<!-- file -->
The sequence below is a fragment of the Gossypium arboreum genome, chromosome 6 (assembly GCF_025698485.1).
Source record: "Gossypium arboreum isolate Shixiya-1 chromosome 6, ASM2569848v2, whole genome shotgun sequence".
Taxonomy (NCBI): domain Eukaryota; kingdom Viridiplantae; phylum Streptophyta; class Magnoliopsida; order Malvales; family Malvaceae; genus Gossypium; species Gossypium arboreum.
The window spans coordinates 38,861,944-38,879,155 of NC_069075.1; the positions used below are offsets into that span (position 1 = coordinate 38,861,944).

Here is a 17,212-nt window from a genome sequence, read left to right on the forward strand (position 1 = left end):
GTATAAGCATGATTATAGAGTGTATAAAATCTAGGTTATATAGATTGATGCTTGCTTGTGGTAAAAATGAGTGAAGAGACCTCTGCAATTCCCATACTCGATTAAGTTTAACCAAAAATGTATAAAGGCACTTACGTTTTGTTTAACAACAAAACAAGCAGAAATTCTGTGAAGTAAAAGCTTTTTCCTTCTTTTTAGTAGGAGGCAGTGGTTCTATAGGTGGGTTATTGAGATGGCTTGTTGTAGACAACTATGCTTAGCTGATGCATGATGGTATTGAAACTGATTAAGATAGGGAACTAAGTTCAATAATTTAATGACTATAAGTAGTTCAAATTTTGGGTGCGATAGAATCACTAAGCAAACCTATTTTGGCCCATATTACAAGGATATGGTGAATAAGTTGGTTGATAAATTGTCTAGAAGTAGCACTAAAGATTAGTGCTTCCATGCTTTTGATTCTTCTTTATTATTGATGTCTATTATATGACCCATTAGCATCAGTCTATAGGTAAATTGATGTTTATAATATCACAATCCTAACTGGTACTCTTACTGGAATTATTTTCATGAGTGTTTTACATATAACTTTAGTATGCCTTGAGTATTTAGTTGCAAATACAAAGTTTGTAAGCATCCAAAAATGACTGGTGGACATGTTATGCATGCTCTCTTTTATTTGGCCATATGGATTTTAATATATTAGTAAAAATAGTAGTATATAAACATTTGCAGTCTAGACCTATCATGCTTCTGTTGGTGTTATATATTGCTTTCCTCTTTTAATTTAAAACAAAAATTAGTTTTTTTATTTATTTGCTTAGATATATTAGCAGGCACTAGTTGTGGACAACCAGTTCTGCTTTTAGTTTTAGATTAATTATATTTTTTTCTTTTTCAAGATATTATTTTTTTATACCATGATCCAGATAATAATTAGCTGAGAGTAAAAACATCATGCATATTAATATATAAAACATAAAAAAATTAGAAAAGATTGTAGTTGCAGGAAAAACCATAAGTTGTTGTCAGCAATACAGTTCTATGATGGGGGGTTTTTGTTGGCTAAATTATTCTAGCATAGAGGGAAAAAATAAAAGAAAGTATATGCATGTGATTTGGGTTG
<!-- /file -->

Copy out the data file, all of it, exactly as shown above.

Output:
The sequence below is a fragment of the Gossypium arboreum genome, chromosome 6 (assembly GCF_025698485.1).
Source record: "Gossypium arboreum isolate Shixiya-1 chromosome 6, ASM2569848v2, whole genome shotgun sequence".
Taxonomy (NCBI): domain Eukaryota; kingdom Viridiplantae; phylum Streptophyta; class Magnoliopsida; order Malvales; family Malvaceae; genus Gossypium; species Gossypium arboreum.
The window spans coordinates 38,861,944-38,879,155 of NC_069075.1; the positions used below are offsets into that span (position 1 = coordinate 38,861,944).

Here is a 17,212-nt window from a genome sequence, read left to right on the forward strand (position 1 = left end):
GTATAAGCATGATTATAGAGTGTATAAAATCTAGGTTATATAGATTGATGCTTGCTTGTGGTAAAAATGAGTGAAGAGACCTCTGCAATTCCCATACTCGATTAAGTTTAACCAAAAATGTATAAAGGCACTTACGTTTTGTTTAACAACAAAACAAGCAGAAATTCTGTGAAGTAAAAGCTTTTTCCTTCTTTTTAGTAGGAGGCAGTGGTTCTATAGGTGGGTTATTGAGATGGCTTGTTGTAGACAACTATGCTTAGCTGATGCATGATGGTATTGAAACTGATTAAGATAGGGAACTAAGTTCAATAATTTAATGACTATAAGTAGTTCAAATTTTGGGTGCGATAGAATCACTAAGCAAACCTATTTTGGCCCATATTACAAGGATATGGTGAATAAGTTGGTTGATAAATTGTCTAGAAGTAGCACTAAAGATTAGTGCTTCCATGCTTTTGATTCTTCTTTATTATTGATGTCTATTATATGACCCATTAGCATCAGTCTATAGGTAAATTGATGTTTATAATATCACAATCCTAACTGGTACTCTTACTGGAATTATTTTCATGAGTGTTTTACATATAACTTTAGTATGCCTTGAGTATTTAGTTGCAAATACAAAGTTTGTAAGCATCCAAAAATGACTGGTGGACATGTTATGCATGCTCTCTTTTATTTGGCCATATGGATTTTAATATATTAGTAAAAATAGTAGTATATAAACATTTGCAGTCTAGACCTATCATGCTTCTGTTGGTGTTATATATTGCTTTCCTCTTTTAATTTAAAACAAAAATTAGTTTTTTTATTTATTTGCTTAGATATATTAGCAGGCACTAGTTGTGGACAACCAGTTCTGCTTTTAGTTTTAGATTAATTATATTTTTTTCTTTTTCAAGATATTATTTTTTTATACCATGATCCAGATAATAATTAGCTGAGAGTAAAAACATCATGCATATTAATATATAAAACATAAAAAAATTAGAAAAGATTGTAGTTGCAGGAAAAACCATAAGTTGTTGTCAGCAATACAGTTCTATGATGGGGGGTTTTTGTTGGCTAAATTATTCTAGCATAGAGGGAAAAAATAAAAGAAAGTATATGCATGTGATTTGGGTTG